Go Back  PPRuNe Forums > PPRuNe Worldwide > The Pacific: General Aviation & Questions
Reload this Page >

Mr Skidmore Letter on Part 61 - Donít Mention the Cost!

The Pacific: General Aviation & Questions The place for students, instructors and charter guys in Oz, NZ and the rest of Oceania.

Mr Skidmore Letter on Part 61 - Donít Mention the Cost!

Old 7th May 2015, 23:20
  #41 (permalink)  
Join Date: Nov 1998
Location: Planet Earth
Posts: 642
Likes: 0
Received 0 Likes on 0 Posts
...there is nothing with the Civil Aviation Act that says they have to look at cost, so I suppose they won’t.
Maybe not Dick, but Truss' Statement of Expectations for the Board of CASA for the Period 16 April 2015 to 30 June 2017 includes (amongst other things) an expectation that CASA will:

...consider the economic and cost impact on individuals, businesses and the community in the development and finalisation of new or amended regulatory changes.

Whether they do anything as a result of those considerations seems unlikely though.

I also refer to the recent statement by Mr Skidmore:

My aim is to establish a common understanding with the aviation and wider community about how we will continue to deliver optimal aviation safety outcomes, while responding to a dynamic and growing aviation industry.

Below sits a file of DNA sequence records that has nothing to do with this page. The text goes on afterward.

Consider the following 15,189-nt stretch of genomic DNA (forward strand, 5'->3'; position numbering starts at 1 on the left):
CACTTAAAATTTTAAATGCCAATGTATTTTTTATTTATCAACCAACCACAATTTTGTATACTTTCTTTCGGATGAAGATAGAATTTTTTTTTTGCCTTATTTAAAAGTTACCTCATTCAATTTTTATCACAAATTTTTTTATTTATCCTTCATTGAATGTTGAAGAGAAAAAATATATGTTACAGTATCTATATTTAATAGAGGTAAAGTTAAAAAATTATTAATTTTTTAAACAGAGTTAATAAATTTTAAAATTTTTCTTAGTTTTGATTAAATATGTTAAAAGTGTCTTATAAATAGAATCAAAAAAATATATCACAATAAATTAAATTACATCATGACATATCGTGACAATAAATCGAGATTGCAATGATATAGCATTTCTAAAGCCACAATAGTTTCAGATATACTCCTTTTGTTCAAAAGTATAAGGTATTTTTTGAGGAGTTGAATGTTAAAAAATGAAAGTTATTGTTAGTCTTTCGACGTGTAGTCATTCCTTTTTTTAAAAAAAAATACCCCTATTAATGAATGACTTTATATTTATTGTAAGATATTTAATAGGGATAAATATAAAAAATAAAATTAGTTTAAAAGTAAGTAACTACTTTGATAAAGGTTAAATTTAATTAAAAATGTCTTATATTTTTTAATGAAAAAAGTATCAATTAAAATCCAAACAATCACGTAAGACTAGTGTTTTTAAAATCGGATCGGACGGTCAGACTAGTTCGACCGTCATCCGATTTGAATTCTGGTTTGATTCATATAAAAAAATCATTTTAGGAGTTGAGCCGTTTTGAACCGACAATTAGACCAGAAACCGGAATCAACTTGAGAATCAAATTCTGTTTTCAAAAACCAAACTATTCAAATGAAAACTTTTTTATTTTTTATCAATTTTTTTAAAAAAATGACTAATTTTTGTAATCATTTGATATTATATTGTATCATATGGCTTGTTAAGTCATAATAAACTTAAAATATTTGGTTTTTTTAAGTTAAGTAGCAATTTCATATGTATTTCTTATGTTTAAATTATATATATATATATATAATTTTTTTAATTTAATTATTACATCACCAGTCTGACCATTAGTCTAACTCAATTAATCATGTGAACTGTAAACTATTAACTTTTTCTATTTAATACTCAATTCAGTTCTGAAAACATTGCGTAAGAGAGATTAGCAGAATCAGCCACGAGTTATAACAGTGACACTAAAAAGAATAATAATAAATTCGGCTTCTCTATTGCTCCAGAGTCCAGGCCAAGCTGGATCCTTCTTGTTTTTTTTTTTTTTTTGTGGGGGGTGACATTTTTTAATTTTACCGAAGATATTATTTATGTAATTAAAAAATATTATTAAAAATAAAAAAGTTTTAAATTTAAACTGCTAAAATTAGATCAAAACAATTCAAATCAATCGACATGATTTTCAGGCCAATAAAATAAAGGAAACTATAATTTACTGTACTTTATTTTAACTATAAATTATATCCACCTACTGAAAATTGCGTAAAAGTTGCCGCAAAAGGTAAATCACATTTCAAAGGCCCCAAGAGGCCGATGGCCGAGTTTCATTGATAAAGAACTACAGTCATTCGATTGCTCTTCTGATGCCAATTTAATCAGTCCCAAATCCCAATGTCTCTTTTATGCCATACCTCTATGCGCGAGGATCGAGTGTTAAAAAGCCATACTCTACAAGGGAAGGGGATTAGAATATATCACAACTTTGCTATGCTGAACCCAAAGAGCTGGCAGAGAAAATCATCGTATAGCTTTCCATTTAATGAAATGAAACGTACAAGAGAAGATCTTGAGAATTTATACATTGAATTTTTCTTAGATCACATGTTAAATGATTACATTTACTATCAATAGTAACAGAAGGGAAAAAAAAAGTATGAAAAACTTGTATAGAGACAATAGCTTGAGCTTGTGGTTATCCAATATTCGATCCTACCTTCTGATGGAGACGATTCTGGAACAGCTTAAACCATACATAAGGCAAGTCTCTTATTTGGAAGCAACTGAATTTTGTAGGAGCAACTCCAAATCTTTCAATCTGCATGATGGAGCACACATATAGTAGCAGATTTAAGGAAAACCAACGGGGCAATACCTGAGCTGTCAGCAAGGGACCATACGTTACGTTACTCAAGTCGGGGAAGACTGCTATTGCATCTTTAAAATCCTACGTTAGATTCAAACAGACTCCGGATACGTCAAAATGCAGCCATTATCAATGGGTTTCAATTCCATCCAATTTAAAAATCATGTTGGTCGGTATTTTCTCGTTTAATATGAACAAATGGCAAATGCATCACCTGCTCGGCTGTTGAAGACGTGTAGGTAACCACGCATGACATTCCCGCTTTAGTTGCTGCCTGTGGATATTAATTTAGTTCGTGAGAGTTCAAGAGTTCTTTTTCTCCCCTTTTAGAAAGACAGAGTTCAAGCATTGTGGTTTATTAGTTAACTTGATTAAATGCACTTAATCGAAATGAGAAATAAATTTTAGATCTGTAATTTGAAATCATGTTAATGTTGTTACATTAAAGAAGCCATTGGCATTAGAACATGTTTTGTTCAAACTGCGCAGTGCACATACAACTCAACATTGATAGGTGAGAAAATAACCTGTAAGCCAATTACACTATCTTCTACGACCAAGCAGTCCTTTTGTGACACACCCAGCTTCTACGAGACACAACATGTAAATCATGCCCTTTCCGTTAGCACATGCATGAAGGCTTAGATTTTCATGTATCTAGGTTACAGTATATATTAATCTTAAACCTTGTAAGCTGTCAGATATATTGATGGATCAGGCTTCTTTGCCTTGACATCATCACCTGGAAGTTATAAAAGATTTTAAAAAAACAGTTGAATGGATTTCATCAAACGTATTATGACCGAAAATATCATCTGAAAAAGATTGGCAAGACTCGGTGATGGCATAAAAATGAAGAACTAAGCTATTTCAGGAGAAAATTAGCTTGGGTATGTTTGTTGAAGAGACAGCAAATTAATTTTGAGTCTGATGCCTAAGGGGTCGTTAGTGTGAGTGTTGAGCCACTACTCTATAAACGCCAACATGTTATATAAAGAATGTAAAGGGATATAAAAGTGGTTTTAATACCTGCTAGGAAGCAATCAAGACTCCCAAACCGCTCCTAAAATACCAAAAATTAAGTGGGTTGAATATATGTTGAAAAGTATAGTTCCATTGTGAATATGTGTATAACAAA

Source: Civil Aviation Safety Authority - April

How can you continue to do something when you haven't yet started to do it?
SIUYA is offline  
Old 8th May 2015, 00:01
  #42 (permalink)  
Join Date: Aug 2004
Location: moon
Posts: 3,464
Likes: 0
Received 0 Likes on 0 Posts
AVM Skidmore allegedly wrote :ďI want open and honest feedback on what is working and what is notĒ.

Unfortunately, AVM Skidmore, the AAT and airfields and suchlike are littered with the bodies of people and businesses who had the temerity to give "Honest feedback" to CASA.

I suspect that almost all pilots with the experience to give valuable feedback would not wish to do so for the simple reason that they will be labelled as a trouble maker by CASA staff and earmarked for vengeance.